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Carbon Capture Is Emerging in the Cement Industry: Part 1

Serkan Birgel
Apr 01, 2022

Guidehouse Insights

The cement industry is part of what are often referred to as the hard-to-abate sectors. Per the World Economic Forum, the hard-to-abate designation refers to heavy industry (such as cement, steel, chemicals, and aluminium) and heavy duty transport (shipping, long-distance trucking, and aviation). Figures vary, but heavy energy-intensive industries constitute around 20% of global CO2 emissions. Though commentary on carbon capture utilization and storage technologies often revolve around hard-to-abate sectors, the technology is certainly not limited to them. This three-part blog begins with an exploration of the background of the cement industry, why the decarbonization of this sector matters, and where in the process CO2 is generated, and introduces possible decarbonization strategies.

Why the Cement Industry?

Altogether, the global cement industry is said to be the source of around 7%-8% of global anthropogenic CO2 emissions. Cement is necessary for the production of concrete, the most widely used construction material in the world with no readily available replacement on that scale. This reality underlies the importance of the decarbonization of cement. Looking at the breakdown of global greenhouse gas emissions by sector for the 2016 from Our World in Data, cement takes up 3% of the global total. That the figure represents the CO2 produced directly from the cement production process. There are also emissions related to the necessary energy inputs of the process and supply chain-related emissions. 

Particulars of the Production Process 

The total CO2 emissions from cement production can be thought of in two parts: emissions from the calcination of limestone and emissions from the combustion of fuel to heat a kiln. Around half of total cement emissions come from the calcination stage where limestone is decomposed into lime and CO2 in the kiln. Many other raw materials go into the production of cement, such as clay, iron ore, and fly ash (as part of the popular dry process in cement production). A new substance called clinker is eventually formed as the main ingredient of cement. The clinker is then grinded and mixed with gypsum and limestone to form cement.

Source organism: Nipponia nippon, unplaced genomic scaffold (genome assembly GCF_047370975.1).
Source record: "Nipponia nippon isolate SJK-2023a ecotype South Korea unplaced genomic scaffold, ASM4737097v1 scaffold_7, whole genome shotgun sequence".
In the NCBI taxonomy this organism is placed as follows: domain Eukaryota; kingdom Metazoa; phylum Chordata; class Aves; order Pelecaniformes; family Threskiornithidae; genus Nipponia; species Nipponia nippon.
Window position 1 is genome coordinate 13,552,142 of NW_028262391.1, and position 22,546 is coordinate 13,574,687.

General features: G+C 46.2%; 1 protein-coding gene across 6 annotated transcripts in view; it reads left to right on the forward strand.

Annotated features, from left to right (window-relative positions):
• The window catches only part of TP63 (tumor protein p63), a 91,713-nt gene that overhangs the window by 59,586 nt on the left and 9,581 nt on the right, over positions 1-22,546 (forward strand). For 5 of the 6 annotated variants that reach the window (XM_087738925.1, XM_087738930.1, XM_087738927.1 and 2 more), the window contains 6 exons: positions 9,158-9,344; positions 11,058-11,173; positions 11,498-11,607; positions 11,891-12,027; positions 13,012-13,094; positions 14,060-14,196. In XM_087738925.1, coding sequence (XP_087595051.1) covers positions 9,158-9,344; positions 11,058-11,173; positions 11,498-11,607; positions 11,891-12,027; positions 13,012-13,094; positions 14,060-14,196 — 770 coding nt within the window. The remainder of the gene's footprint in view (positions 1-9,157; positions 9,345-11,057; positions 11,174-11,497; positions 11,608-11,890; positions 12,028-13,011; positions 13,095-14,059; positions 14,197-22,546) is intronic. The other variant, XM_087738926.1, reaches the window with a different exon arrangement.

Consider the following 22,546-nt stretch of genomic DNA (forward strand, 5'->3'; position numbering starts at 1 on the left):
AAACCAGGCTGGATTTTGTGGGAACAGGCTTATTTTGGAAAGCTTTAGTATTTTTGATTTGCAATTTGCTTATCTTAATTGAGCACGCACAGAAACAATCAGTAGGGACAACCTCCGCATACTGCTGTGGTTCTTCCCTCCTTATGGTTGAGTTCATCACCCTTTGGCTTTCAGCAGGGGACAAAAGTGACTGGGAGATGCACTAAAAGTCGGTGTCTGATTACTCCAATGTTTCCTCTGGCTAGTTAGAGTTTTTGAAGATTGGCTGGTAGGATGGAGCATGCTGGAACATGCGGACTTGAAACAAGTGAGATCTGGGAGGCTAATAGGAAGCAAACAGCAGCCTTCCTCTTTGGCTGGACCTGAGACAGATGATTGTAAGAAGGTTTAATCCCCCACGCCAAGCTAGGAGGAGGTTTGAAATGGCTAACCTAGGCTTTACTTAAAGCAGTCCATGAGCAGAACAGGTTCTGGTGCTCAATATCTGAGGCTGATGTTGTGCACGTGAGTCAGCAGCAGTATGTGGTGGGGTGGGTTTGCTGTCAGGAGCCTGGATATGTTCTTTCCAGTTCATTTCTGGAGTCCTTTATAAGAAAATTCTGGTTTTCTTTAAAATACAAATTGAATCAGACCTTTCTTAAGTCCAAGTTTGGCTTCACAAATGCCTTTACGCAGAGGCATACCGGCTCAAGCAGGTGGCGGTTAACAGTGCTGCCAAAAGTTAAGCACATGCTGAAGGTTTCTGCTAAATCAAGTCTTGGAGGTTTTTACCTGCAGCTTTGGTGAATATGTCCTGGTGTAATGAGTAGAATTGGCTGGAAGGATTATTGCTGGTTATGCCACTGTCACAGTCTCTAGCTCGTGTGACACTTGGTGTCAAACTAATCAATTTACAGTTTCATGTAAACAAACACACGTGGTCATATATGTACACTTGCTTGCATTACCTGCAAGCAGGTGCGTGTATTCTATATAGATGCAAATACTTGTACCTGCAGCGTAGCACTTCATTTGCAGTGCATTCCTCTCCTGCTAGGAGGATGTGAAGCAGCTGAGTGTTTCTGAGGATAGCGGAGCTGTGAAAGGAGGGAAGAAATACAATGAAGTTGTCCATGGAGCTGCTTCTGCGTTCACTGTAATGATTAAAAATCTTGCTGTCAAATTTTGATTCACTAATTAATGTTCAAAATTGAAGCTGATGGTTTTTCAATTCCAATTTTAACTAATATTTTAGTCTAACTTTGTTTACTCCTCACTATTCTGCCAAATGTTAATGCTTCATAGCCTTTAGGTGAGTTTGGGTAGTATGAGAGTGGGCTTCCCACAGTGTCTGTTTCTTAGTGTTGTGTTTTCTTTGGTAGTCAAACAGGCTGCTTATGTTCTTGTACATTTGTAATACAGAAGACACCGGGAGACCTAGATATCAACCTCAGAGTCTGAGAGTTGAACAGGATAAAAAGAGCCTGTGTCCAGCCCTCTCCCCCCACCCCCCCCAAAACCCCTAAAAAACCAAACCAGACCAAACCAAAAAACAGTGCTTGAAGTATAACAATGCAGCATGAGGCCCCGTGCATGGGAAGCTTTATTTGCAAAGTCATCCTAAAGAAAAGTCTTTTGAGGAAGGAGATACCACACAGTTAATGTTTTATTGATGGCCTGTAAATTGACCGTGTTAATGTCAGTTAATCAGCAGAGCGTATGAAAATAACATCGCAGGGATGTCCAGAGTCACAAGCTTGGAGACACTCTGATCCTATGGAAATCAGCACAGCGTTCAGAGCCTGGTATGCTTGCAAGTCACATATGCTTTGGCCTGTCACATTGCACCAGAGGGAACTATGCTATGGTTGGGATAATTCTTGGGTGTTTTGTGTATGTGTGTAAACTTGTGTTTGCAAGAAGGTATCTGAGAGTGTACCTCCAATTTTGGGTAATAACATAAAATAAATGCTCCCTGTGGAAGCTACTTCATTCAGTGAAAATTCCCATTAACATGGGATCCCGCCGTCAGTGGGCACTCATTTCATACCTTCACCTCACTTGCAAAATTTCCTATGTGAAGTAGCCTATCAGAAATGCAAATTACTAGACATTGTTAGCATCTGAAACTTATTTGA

With the calcination of limestone, such a significant volume of emissions are released from a set chemical reaction that it becomes difficult to reduce emissions beyond improvements to overall process and material efficiencies (such as the clinker-to cement ratio) and fuel switching. The assortment of materials in the kiln is heated to temperatures around 1,450°C, generating emissions from the related combustion of fuel. For example, in the Australian cement and concrete sector, such thermal emissions accounted for 26% of emissions of the overall production and transportation process.

To reduce emissions further, researchers at Imperial College, London, have suggested that the deployment of carbon capture technology together with fuel switching away from conventional fossil fuels to carbon-neutral biomass (and possibly municipal waste) has the potential to result in big emissions reductions in this industry. The world’s first commercial-scale cement carbon capture and storage deployment is to be at Norcem cement factory (owned by HeidelbergCement) with 0.4 megatons of capture capacity to commence operations by 2024. The carbon is to be eventually stored in saline formations offshore. Part 2 of this blog series looks closer at various active cement decarbonization projects around the world.